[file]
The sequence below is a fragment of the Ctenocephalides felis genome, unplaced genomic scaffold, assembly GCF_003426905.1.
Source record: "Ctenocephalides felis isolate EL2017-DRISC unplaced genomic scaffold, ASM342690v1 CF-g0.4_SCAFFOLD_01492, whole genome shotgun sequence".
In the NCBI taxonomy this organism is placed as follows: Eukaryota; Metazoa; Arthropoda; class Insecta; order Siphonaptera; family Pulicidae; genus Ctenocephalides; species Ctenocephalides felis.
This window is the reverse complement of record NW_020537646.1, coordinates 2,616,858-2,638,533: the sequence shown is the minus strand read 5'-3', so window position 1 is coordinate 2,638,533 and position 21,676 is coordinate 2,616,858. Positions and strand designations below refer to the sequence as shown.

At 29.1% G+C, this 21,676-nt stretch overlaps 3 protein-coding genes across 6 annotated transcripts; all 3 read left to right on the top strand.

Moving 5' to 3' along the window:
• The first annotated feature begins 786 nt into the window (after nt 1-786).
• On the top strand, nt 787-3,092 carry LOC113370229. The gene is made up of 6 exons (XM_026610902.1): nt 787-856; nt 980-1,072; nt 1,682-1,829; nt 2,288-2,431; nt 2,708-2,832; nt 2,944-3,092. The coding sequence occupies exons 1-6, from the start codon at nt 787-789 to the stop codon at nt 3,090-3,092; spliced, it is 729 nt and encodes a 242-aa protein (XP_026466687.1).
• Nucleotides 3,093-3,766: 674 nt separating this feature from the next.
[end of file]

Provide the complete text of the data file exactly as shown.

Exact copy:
The sequence below is a fragment of the Ctenocephalides felis genome, unplaced genomic scaffold, assembly GCF_003426905.1.
Source record: "Ctenocephalides felis isolate EL2017-DRISC unplaced genomic scaffold, ASM342690v1 CF-g0.4_SCAFFOLD_01492, whole genome shotgun sequence".
In the NCBI taxonomy this organism is placed as follows: Eukaryota; Metazoa; Arthropoda; class Insecta; order Siphonaptera; family Pulicidae; genus Ctenocephalides; species Ctenocephalides felis.
This window is the reverse complement of record NW_020537646.1, coordinates 2,616,858-2,638,533: the sequence shown is the minus strand read 5'-3', so window position 1 is coordinate 2,638,533 and position 21,676 is coordinate 2,616,858. Positions and strand designations below refer to the sequence as shown.

At 29.1% G+C, this 21,676-nt stretch overlaps 3 protein-coding genes across 6 annotated transcripts; all 3 read left to right on the top strand.

Moving 5' to 3' along the window:
• The first annotated feature begins 786 nt into the window (after nt 1-786).
• On the top strand, nt 787-3,092 carry LOC113370229. The gene is made up of 6 exons (XM_026610902.1): nt 787-856; nt 980-1,072; nt 1,682-1,829; nt 2,288-2,431; nt 2,708-2,832; nt 2,944-3,092. The coding sequence occupies exons 1-6, from the start codon at nt 787-789 to the stop codon at nt 3,090-3,092; spliced, it is 729 nt and encodes a 242-aa protein (XP_026466687.1).
• Nucleotides 3,093-3,766: 674 nt separating this feature from the next.